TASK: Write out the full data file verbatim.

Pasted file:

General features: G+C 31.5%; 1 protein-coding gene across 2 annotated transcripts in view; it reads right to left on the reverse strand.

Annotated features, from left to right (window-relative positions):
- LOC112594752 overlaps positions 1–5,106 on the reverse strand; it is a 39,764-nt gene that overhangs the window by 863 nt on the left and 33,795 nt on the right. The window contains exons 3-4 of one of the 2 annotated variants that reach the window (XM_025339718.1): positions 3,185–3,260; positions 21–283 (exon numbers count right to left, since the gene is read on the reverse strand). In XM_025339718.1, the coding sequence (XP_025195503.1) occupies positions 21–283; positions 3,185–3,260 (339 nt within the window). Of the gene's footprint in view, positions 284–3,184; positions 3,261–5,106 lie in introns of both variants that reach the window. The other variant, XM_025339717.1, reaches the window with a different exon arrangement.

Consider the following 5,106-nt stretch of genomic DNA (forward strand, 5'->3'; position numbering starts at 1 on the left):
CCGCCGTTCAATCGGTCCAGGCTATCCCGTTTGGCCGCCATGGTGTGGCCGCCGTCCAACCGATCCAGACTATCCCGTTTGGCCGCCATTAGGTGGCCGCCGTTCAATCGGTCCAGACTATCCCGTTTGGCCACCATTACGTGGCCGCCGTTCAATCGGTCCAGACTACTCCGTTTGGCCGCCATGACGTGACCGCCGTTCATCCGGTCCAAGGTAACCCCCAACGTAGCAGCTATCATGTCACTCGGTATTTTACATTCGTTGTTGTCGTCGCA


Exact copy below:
General features: G+C 31.5%; 1 protein-coding gene across 2 annotated transcripts in view; it reads right to left on the reverse strand.

Annotated features, from left to right (window-relative positions):
- LOC112594752 overlaps positions 1–5,106 on the reverse strand; it is a 39,764-nt gene that overhangs the window by 863 nt on the left and 33,795 nt on the right. The window contains exons 3-4 of one of the 2 annotated variants that reach the window (XM_025339718.1): positions 3,185–3,260; positions 21–283 (exon numbers count right to left, since the gene is read on the reverse strand). In XM_025339718.1, the coding sequence (XP_025195503.1) occupies positions 21–283; positions 3,185–3,260 (339 nt within the window). Of the gene's footprint in view, positions 284–3,184; positions 3,261–5,106 lie in introns of both variants that reach the window. The other variant, XM_025339717.1, reaches the window with a different exon arrangement.

Consider the following 5,106-nt stretch of genomic DNA (forward strand, 5'->3'; position numbering starts at 1 on the left):
CCGCCGTTCAATCGGTCCAGGCTATCCCGTTTGGCCGCCATGGTGTGGCCGCCGTCCAACCGATCCAGACTATCCCGTTTGGCCGCCATTAGGTGGCCGCCGTTCAATCGGTCCAGACTATCCCGTTTGGCCACCATTACGTGGCCGCCGTTCAATCGGTCCAGACTACTCCGTTTGGCCGCCATGACGTGACCGCCGTTCATCCGGTCCAAGGTAACCCCCAACGTAGCAGCTATCATGTCACTCGGTATTTTACATTCGTTGTTGTCGTCGCA